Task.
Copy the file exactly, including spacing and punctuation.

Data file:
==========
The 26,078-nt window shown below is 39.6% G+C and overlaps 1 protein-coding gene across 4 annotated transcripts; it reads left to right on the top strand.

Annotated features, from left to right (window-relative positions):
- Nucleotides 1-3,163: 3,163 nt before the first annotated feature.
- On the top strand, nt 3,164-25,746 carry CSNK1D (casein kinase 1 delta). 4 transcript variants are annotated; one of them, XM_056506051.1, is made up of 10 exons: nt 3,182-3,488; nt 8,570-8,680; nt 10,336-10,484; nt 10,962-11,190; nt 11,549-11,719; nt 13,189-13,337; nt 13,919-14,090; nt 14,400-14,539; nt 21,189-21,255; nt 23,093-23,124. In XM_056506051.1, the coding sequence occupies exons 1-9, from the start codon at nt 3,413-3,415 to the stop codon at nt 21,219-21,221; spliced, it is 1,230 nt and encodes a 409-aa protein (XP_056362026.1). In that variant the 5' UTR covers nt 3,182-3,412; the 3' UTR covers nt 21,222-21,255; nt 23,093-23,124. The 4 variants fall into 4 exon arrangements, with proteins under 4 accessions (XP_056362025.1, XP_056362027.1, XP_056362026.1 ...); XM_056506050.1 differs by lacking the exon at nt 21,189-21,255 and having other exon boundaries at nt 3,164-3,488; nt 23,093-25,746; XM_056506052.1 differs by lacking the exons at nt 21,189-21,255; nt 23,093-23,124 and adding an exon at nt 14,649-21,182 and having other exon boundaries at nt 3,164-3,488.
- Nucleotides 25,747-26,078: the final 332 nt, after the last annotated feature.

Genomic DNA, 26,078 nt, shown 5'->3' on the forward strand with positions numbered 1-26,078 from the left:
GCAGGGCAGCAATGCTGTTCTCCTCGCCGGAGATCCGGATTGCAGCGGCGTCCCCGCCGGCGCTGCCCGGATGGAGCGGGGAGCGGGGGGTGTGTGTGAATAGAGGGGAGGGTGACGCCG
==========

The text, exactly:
The 26,078-nt window shown below is 39.6% G+C and overlaps 1 protein-coding gene across 4 annotated transcripts; it reads left to right on the top strand.

Annotated features, from left to right (window-relative positions):
- Nucleotides 1-3,163: 3,163 nt before the first annotated feature.
- On the top strand, nt 3,164-25,746 carry CSNK1D (casein kinase 1 delta). 4 transcript variants are annotated; one of them, XM_056506051.1, is made up of 10 exons: nt 3,182-3,488; nt 8,570-8,680; nt 10,336-10,484; nt 10,962-11,190; nt 11,549-11,719; nt 13,189-13,337; nt 13,919-14,090; nt 14,400-14,539; nt 21,189-21,255; nt 23,093-23,124. In XM_056506051.1, the coding sequence occupies exons 1-9, from the start codon at nt 3,413-3,415 to the stop codon at nt 21,219-21,221; spliced, it is 1,230 nt and encodes a 409-aa protein (XP_056362026.1). In that variant the 5' UTR covers nt 3,182-3,412; the 3' UTR covers nt 21,222-21,255; nt 23,093-23,124. The 4 variants fall into 4 exon arrangements, with proteins under 4 accessions (XP_056362025.1, XP_056362027.1, XP_056362026.1 ...); XM_056506050.1 differs by lacking the exon at nt 21,189-21,255 and having other exon boundaries at nt 3,164-3,488; nt 23,093-25,746; XM_056506052.1 differs by lacking the exons at nt 21,189-21,255; nt 23,093-23,124 and adding an exon at nt 14,649-21,182 and having other exon boundaries at nt 3,164-3,488.
- Nucleotides 25,747-26,078: the final 332 nt, after the last annotated feature.

Genomic DNA, 26,078 nt, shown 5'->3' on the forward strand with positions numbered 1-26,078 from the left:
GCAGGGCAGCAATGCTGTTCTCCTCGCCGGAGATCCGGATTGCAGCGGCGTCCCCGCCGGCGCTGCCCGGATGGAGCGGGGAGCGGGGGGTGTGTGTGAATAGAGGGGAGGGTGACGCCG